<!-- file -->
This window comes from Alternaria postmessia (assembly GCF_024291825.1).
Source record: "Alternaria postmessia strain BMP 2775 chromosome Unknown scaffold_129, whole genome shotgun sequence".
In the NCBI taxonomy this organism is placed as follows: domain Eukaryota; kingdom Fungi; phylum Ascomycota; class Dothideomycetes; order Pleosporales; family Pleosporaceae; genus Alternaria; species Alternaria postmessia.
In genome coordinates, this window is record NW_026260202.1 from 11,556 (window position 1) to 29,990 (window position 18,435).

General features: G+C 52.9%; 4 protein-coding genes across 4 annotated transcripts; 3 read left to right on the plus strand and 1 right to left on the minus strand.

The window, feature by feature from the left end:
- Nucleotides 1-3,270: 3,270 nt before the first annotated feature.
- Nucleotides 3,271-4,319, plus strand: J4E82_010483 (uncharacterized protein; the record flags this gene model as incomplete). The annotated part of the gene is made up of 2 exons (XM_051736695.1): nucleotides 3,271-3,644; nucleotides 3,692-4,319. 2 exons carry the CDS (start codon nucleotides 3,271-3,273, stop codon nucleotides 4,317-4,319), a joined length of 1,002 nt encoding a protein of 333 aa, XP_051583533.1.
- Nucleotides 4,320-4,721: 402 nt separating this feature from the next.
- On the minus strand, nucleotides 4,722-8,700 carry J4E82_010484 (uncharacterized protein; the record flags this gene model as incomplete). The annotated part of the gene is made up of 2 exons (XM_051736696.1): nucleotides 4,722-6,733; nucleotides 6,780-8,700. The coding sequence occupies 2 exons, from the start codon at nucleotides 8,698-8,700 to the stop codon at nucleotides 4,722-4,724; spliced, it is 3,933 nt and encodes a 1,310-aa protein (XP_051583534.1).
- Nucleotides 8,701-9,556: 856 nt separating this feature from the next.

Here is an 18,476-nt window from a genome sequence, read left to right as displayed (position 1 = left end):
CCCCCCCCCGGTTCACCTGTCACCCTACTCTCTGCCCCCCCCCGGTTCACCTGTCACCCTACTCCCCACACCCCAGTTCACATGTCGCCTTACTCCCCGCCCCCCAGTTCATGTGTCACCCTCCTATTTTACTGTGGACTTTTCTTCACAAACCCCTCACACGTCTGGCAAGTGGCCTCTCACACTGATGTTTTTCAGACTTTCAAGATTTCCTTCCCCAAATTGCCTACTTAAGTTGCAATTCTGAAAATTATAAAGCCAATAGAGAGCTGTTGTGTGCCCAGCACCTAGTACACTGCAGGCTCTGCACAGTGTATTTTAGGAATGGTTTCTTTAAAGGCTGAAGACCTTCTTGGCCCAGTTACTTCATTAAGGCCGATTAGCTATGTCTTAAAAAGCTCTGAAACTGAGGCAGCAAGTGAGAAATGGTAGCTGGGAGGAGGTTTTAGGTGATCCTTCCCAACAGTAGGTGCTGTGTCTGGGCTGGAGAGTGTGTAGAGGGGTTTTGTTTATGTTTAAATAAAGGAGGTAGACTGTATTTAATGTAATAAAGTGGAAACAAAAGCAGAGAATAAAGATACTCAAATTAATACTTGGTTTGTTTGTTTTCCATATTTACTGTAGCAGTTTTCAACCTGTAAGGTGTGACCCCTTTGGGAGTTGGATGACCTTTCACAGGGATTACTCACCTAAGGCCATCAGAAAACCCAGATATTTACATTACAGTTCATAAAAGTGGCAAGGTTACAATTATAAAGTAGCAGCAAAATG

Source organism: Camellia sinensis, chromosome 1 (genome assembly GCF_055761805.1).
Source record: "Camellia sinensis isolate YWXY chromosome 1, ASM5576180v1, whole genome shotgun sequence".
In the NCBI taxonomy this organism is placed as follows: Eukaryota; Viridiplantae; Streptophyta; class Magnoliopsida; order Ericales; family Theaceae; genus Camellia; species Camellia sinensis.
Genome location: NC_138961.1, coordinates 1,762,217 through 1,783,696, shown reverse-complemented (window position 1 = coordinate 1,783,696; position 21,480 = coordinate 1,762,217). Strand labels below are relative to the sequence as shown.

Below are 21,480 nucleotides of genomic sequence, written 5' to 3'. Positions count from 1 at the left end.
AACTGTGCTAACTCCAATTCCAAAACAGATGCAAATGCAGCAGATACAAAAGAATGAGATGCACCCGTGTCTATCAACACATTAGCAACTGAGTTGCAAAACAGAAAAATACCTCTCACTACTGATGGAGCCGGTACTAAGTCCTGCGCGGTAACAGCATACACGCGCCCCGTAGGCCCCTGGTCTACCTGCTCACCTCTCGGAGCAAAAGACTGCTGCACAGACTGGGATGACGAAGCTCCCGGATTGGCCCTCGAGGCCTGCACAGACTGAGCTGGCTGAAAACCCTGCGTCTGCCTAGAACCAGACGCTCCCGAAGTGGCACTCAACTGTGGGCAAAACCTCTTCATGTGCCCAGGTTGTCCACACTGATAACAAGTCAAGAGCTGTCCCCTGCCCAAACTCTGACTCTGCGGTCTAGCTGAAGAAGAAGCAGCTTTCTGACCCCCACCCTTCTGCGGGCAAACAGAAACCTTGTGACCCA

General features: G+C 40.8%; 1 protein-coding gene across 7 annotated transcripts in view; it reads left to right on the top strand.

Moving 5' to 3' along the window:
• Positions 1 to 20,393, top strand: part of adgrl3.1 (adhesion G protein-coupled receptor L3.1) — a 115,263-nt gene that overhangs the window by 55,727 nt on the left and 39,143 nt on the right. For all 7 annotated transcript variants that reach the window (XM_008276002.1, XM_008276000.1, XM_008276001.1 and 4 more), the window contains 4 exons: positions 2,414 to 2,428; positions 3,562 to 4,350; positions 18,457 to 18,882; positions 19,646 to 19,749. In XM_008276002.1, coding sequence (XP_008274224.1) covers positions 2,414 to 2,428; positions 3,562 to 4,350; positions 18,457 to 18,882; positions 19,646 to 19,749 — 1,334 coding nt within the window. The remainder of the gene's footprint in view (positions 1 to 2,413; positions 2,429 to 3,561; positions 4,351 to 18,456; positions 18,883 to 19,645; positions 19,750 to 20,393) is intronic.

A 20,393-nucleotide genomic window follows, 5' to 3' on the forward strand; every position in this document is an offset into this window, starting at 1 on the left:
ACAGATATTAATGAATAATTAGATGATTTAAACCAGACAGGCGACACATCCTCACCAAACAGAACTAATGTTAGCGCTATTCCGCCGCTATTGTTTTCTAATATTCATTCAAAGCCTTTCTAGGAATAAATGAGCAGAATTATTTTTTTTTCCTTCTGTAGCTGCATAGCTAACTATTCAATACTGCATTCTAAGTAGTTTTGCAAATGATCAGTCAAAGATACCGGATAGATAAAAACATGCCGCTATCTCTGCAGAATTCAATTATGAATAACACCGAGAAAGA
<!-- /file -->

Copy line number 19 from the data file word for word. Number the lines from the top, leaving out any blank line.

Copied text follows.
AACTGTGCTAACTCCAATTCCAAAACAGATGCAAATGCAGCAGATACAAAAGAATGAGATGCACCCGTGTCTATCAACACATTAGCAACTGAGTTGCAAAACAGAAAAATACCTCTCACTACTGATGGAGCCGGTACTAAGTCCTGCGCGGTAACAGCATACACGCGCCCCGTAGGCCCCTGGTCTACCTGCTCACCTCTCGGAGCAAAAGACTGCTGCACAGACTGGGATGACGAAGCTCCCGGATTGGCCCTCGAGGCCTGCACAGACTGAGCTGGCTGAAAACCCTGCGTCTGCCTAGAACCAGACGCTCCCGAAGTGGCACTCAACTGTGGGCAAAACCTCTTCATGTGCCCAGGTTGTCCACACTGATAACAAGTCAAGAGCTGTCCCCTGCCCAAACTCTGACTCTGCGGTCTAGCTGAAGAAGAAGCAGCTTTCTGACCCCCACCCTTCTGCGGGCAAACAGAAACCTTGTGACCCA